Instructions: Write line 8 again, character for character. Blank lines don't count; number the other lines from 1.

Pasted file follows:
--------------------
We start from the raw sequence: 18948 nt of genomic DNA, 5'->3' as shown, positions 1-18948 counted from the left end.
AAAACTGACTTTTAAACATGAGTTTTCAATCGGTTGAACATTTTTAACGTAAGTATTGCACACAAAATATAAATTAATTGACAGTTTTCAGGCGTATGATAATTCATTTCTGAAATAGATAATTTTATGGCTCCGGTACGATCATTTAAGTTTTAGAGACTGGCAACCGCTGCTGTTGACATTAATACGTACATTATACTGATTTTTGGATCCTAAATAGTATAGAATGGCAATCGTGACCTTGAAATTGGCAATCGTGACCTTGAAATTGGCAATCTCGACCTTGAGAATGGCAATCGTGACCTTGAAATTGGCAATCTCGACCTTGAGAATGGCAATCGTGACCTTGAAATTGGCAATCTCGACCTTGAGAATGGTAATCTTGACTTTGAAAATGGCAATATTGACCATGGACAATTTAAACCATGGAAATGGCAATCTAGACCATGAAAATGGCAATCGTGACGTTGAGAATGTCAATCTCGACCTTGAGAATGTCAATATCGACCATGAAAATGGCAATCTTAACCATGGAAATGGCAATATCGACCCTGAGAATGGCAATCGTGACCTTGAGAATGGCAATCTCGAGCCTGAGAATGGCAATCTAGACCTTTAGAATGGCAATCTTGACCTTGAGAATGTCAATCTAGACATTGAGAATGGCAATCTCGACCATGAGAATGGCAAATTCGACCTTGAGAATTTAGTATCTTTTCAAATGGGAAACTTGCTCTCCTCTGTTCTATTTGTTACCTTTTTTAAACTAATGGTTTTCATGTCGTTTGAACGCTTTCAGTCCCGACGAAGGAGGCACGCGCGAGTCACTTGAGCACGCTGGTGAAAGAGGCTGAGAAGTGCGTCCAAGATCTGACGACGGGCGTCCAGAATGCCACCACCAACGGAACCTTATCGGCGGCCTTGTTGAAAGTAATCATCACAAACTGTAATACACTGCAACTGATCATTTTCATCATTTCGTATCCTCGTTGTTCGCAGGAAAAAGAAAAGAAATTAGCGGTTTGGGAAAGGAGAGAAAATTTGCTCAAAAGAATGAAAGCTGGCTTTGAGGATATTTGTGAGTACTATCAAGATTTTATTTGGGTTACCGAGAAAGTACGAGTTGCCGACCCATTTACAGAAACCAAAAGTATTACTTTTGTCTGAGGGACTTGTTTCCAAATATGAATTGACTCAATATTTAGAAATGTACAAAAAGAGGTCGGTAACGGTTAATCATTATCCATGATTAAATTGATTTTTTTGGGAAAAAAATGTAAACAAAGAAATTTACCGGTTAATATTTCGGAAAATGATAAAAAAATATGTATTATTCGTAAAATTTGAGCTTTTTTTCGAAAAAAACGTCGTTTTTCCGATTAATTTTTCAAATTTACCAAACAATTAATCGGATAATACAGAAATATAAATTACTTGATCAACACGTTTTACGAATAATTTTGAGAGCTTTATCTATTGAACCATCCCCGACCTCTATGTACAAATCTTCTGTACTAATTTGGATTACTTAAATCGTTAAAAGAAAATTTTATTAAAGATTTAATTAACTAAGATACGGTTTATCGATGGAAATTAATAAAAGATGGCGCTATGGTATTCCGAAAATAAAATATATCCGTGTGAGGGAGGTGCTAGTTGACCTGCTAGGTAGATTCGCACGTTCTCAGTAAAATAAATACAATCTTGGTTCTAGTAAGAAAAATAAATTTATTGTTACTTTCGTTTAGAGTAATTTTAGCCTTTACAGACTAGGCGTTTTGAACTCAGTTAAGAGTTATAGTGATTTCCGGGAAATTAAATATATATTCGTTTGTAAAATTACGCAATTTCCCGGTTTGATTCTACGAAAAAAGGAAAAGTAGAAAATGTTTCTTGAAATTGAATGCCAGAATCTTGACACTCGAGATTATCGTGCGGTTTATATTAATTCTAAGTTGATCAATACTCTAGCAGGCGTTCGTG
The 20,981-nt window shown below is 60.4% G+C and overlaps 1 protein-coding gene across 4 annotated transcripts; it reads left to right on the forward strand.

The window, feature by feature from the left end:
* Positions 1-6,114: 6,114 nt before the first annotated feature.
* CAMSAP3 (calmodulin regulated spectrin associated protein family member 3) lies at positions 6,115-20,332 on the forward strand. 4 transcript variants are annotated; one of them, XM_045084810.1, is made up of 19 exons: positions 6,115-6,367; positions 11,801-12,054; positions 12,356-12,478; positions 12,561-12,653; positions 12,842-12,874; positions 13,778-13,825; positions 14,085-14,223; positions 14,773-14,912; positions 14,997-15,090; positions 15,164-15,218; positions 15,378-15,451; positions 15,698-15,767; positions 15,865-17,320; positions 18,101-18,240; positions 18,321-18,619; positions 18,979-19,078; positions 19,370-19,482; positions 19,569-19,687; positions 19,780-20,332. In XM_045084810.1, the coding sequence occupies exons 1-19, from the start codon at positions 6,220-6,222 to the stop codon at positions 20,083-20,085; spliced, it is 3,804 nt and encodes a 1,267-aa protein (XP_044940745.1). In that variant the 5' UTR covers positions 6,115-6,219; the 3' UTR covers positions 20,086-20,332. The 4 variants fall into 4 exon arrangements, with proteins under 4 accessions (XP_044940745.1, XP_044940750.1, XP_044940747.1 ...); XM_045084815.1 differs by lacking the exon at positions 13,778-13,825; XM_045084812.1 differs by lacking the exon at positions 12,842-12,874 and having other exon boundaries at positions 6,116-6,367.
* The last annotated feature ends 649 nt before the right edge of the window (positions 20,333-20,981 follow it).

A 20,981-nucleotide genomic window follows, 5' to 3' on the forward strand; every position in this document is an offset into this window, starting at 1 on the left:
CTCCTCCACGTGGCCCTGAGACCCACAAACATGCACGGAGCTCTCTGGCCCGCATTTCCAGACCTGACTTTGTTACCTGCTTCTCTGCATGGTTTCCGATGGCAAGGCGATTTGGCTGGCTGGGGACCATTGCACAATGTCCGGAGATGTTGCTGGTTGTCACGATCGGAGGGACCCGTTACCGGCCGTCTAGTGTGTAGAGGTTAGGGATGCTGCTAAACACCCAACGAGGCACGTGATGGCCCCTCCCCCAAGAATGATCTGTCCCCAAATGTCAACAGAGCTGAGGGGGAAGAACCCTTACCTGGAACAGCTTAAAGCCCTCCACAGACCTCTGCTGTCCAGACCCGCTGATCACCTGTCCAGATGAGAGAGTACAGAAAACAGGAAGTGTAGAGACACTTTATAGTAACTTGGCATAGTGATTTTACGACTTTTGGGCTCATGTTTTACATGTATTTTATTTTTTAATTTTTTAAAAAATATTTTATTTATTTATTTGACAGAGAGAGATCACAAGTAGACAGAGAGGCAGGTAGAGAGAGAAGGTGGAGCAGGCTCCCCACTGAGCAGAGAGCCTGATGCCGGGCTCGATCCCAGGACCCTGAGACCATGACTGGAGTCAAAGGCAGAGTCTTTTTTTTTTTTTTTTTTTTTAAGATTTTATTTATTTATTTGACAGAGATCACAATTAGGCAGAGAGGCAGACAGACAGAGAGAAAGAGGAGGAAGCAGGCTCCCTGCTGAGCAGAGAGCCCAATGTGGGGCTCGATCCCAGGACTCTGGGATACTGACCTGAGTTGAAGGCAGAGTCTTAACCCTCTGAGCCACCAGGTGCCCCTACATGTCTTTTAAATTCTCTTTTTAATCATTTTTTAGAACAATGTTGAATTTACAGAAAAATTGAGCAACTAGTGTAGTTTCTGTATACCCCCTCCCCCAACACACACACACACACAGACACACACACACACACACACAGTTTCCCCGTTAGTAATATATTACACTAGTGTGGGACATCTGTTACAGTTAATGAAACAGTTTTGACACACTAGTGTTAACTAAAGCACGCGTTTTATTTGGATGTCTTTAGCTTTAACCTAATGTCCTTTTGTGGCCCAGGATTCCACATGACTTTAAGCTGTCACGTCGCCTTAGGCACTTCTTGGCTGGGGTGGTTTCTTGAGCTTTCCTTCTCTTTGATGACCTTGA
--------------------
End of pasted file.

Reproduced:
A 20,981-nucleotide genomic window follows, 5' to 3' on the forward strand; every position in this document is an offset into this window, starting at 1 on the left: